including Toronto’s Crosstown, Finch Ave. West, and Sheppard Ave. East
lines. The Finch line is also slated to open in 2021, and could be served by
the same Bombardier vehicles. Completion of the Sheppard LRT has been
Bombardier was originally supposed to deliver the first pilot vehicle in the
spring of 2014. The date was later pushed back to the spring of 2015, but
that timeline was also missed.
Toronto transit users are still dealing with repeated delays to the TTC’s
order for a new fleet of Bombardier streetcars. Under the original terms of
the $1.2-billion contract, the company was to have delivered 109 of the
streetcars to the TTC by the end of this year. So far, only 22 service-ready
In April, the company set a new target of supplying a total of 30 of the
vehicles by the end of 2016. Lefebvre told the Star Bombardier is on track
to meet that end-of-year quota, and to deliver all 204 new TTC streetcars by
Asked whether the TTC is confident the vehicles will arrive on time, agency
spokesman Brad Ross said that in meetings with Bombardier, TTC CEO Andy
Byford has reinforced “that they must meet 30 by year-end, but also that he
wants to see a delivery schedule that shows improved delivery in 2017. He
also reiterates, at every opportunity, that the 2019 end date for delivery
of all 204 cars is not to slip.”
City rules on street sales drive food cart
A woman who's selling chocolate-covered-frozen-banana treats by tricycle is
feeling too ticked to ride as she tries to navigate what she says is the
city's confusing licensing structure.
The High Park resident spent about $25,000 to get her
chocolate-covered-frozen-banana-on-a-stick-treat business, coco-bananaz, up
and running. After jumping through what she called too many hoops at city
hall, she plans to shut down the tricycle-based operation for the season.
In a strongly worded letter to Mayor John Tory’s office, Stanleigh expressed
“Toronto appears to be against innovation, against any sort of change,
‘CLOSED for business,’” she told Tory. “Why does a small entrepreneur have
so much difficulty gaining access to information, markets and opportunities
in this city?”
Stanleigh explained further to the Star.
“I’m totally flabbergasted," she said. “It’s a maze to try and get through,
and it shouldn’t be this way. It should be clear, it should be easy, and
they should give people who are trying to start small businesses access to
Stanleigh said staff in the office of Coun. Sarah Doucette (Ward 13) told
her she could not sell on residential streets, which Doucette disputes. The
councilor told the Star in a phone interview that her staff directed
Stanleigh to listen to city staff in the Municipal Licensing and Standards
Stanleigh says she is unclear of the directions from staff in the licensing
office. But a spokesperson for that department told the Star that Stanleigh
is allowed to sell on residential streets.
“We've tried to help her. I love new entrepreneurs; I think it's a great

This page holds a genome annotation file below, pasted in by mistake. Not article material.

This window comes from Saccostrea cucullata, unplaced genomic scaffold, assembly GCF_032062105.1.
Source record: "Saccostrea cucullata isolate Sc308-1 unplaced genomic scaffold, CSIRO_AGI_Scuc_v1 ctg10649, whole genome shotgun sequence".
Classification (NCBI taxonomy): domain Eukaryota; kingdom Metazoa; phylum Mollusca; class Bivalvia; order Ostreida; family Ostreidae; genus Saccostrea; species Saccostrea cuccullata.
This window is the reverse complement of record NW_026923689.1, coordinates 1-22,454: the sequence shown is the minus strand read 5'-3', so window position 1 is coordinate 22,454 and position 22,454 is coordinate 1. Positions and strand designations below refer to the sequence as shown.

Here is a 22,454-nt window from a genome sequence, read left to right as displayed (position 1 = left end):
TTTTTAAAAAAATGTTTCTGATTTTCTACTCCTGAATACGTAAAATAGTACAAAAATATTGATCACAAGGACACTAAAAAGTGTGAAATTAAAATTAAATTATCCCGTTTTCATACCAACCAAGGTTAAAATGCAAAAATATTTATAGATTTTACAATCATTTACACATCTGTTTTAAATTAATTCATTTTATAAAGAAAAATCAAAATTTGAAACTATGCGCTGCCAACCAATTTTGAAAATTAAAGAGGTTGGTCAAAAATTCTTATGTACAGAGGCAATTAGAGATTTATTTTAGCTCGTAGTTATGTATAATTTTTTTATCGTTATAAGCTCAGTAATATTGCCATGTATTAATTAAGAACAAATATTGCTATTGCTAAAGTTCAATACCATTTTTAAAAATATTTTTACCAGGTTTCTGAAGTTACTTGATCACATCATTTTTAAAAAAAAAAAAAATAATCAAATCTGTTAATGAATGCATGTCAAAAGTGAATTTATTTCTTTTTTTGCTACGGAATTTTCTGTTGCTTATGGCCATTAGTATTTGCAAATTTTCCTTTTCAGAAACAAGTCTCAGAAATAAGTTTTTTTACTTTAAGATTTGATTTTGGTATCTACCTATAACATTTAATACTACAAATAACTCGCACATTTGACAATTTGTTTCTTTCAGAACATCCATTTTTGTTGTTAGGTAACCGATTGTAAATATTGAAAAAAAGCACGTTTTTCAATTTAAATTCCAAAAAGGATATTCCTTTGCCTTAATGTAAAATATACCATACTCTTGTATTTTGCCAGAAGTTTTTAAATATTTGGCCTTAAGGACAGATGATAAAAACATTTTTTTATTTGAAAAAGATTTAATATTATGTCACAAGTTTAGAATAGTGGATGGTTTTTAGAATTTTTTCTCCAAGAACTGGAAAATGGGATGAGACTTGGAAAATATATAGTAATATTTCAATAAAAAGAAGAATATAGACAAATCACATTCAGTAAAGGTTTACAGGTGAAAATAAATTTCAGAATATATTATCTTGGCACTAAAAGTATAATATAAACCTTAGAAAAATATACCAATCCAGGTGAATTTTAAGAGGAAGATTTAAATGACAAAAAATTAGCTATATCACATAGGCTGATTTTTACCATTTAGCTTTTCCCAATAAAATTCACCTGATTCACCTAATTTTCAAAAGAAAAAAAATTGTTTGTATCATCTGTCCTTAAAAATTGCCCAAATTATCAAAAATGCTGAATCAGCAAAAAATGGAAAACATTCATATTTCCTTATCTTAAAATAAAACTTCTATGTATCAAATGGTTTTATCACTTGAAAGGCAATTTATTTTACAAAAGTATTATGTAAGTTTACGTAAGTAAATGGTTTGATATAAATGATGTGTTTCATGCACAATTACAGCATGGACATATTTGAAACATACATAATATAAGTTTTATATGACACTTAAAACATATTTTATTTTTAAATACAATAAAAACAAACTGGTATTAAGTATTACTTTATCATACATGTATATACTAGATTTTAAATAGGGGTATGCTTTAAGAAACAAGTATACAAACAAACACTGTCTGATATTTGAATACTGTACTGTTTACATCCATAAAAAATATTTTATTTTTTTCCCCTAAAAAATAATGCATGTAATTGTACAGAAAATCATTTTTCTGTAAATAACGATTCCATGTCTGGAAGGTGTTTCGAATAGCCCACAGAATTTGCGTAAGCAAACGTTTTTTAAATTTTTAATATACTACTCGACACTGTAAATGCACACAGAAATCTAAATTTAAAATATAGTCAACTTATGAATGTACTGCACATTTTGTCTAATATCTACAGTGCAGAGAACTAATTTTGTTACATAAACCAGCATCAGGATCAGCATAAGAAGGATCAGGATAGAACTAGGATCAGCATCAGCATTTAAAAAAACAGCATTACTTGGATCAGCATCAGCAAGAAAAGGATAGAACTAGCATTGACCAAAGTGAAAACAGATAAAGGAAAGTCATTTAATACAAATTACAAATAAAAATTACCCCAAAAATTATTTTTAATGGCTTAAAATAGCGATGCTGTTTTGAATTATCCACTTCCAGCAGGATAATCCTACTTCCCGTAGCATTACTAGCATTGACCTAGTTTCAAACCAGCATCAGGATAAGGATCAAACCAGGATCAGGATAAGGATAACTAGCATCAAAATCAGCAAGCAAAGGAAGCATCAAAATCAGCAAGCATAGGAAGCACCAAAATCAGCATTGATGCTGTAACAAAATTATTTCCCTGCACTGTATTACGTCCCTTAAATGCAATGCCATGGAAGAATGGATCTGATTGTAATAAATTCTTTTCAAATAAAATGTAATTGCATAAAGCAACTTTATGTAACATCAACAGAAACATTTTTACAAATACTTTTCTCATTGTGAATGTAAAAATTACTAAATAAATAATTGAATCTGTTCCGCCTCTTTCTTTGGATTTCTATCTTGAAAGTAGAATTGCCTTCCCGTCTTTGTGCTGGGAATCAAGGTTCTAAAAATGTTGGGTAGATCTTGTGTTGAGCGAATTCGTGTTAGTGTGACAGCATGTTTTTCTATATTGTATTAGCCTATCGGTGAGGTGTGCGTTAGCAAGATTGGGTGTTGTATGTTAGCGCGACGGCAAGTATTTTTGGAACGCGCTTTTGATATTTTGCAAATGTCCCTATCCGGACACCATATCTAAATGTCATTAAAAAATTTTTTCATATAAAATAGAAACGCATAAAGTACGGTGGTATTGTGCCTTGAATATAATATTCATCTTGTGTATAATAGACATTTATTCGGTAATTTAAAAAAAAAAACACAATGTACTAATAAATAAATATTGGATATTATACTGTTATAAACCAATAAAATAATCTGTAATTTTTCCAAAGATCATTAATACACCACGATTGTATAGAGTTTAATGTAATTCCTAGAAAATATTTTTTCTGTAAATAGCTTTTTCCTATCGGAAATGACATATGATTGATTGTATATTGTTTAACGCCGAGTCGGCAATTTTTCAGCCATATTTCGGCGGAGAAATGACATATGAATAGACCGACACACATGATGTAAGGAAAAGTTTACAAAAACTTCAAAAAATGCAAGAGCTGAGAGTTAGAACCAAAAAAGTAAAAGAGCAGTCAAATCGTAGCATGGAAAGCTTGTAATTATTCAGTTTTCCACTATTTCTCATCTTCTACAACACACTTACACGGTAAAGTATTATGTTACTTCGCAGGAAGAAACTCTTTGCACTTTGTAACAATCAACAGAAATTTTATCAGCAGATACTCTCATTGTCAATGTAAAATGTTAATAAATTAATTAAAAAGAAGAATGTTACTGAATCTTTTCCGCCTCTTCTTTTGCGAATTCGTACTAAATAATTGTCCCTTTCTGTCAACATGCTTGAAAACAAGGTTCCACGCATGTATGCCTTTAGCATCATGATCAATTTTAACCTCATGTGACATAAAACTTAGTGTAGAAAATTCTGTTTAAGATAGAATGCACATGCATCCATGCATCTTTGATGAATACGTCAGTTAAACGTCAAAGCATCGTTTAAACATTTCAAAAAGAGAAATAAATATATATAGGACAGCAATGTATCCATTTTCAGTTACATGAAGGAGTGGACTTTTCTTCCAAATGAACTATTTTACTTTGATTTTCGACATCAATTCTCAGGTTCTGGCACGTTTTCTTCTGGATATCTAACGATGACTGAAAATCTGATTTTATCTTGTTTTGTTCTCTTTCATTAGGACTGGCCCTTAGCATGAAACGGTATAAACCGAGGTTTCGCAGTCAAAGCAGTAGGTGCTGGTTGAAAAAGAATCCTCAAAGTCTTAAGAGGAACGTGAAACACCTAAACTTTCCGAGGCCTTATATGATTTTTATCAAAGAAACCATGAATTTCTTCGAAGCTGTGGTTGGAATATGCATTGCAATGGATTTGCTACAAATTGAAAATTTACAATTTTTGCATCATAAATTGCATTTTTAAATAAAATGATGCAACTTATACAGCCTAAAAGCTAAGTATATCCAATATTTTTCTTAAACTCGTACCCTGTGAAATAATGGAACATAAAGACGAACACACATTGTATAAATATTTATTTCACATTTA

idea," Doucette said. "We just need to make sure that she's aware of where
she can and cannot sell, and that's why we put her to the people who do the
Stanleigh was told she’s not allowed to stop for “long” to sell to
“I sarcastically said to (the licensing department): ‘So what do I do? Throw
the bananas at people, and they’ll just throw the money back?’” Stanleigh
"They said “'Well, we mean you can’t stop for long.’ Well, what does that
mean? Is that seven minutes? Is that 70 minutes? Long in relationship to
what? It’s just too nebulous. Those are not guidelines.”
Carleton Grant, director of MLS, explained what he meant.
“Obviously you can't sell when you're riding. If she's riding in a certain
area of the street and sees a group of people who kind of flag her down like
a traditional ice cream truck — how they chase after them with the music —
she can operate the same way,” he said. “Pulls over, sells products until
that group is done, and then moves on.”
The city considers coco-bananaz essentially a mini food truck, or ice cream
truck, without a motor. Stanleigh has a non-motorized, refreshment-vehicle
owner license, which doesn’t permit her to park in one spot and sell.
http://www.bar-ape.com/Bar ApeEND, a gelato cart run by James Carnevale and
Nick Genova since 2014, faced a similar struggle which they solved by
upgrading to a full food-truck licence.
Their cart is built on an old-fashioned motorcycle, renovated to sell
desserts. In their first year of operation, they had only an ice cream truck
license, which didn’t allow them to park in one spot and sell on major
They ponied up about $4,000 for a food truck license so they could park on
major streets, Genova said. Now they have a storefront on Rushton Rd., too.
“If you have to go by food truck laws, they’re made for protecting
restaurants,” said Genova.
Food trucks may park no less than 30 meters away from operating restaurants,
and only two of them can park per block.